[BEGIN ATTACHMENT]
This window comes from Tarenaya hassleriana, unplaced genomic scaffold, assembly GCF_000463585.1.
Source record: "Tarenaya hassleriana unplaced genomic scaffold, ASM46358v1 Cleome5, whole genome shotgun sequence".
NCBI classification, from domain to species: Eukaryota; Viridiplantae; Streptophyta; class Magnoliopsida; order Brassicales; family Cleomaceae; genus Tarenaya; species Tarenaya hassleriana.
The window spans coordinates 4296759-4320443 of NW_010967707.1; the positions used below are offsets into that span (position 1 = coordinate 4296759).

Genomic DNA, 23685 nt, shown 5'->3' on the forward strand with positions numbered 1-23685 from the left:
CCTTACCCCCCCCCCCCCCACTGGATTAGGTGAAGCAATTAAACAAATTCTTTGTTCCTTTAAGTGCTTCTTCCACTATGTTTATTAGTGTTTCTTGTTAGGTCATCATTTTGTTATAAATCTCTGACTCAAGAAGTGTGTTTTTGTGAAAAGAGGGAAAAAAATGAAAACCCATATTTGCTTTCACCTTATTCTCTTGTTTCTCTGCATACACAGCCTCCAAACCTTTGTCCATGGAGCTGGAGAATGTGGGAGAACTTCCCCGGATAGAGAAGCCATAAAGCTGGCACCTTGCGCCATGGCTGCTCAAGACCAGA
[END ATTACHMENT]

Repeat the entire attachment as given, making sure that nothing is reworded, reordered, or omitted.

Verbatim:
This window comes from Tarenaya hassleriana, unplaced genomic scaffold, assembly GCF_000463585.1.
Source record: "Tarenaya hassleriana unplaced genomic scaffold, ASM46358v1 Cleome5, whole genome shotgun sequence".
NCBI classification, from domain to species: Eukaryota; Viridiplantae; Streptophyta; class Magnoliopsida; order Brassicales; family Cleomaceae; genus Tarenaya; species Tarenaya hassleriana.
The window spans coordinates 4296759-4320443 of NW_010967707.1; the positions used below are offsets into that span (position 1 = coordinate 4296759).

Genomic DNA, 23685 nt, shown 5'->3' on the forward strand with positions numbered 1-23685 from the left:
CCTTACCCCCCCCCCCCCCACTGGATTAGGTGAAGCAATTAAACAAATTCTTTGTTCCTTTAAGTGCTTCTTCCACTATGTTTATTAGTGTTTCTTGTTAGGTCATCATTTTGTTATAAATCTCTGACTCAAGAAGTGTGTTTTTGTGAAAAGAGGGAAAAAAATGAAAACCCATATTTGCTTTCACCTTATTCTCTTGTTTCTCTGCATACACAGCCTCCAAACCTTTGTCCATGGAGCTGGAGAATGTGGGAGAACTTCCCCGGATAGAGAAGCCATAAAGCTGGCACCTTGCGCCATGGCTGCTCAAGACCAGA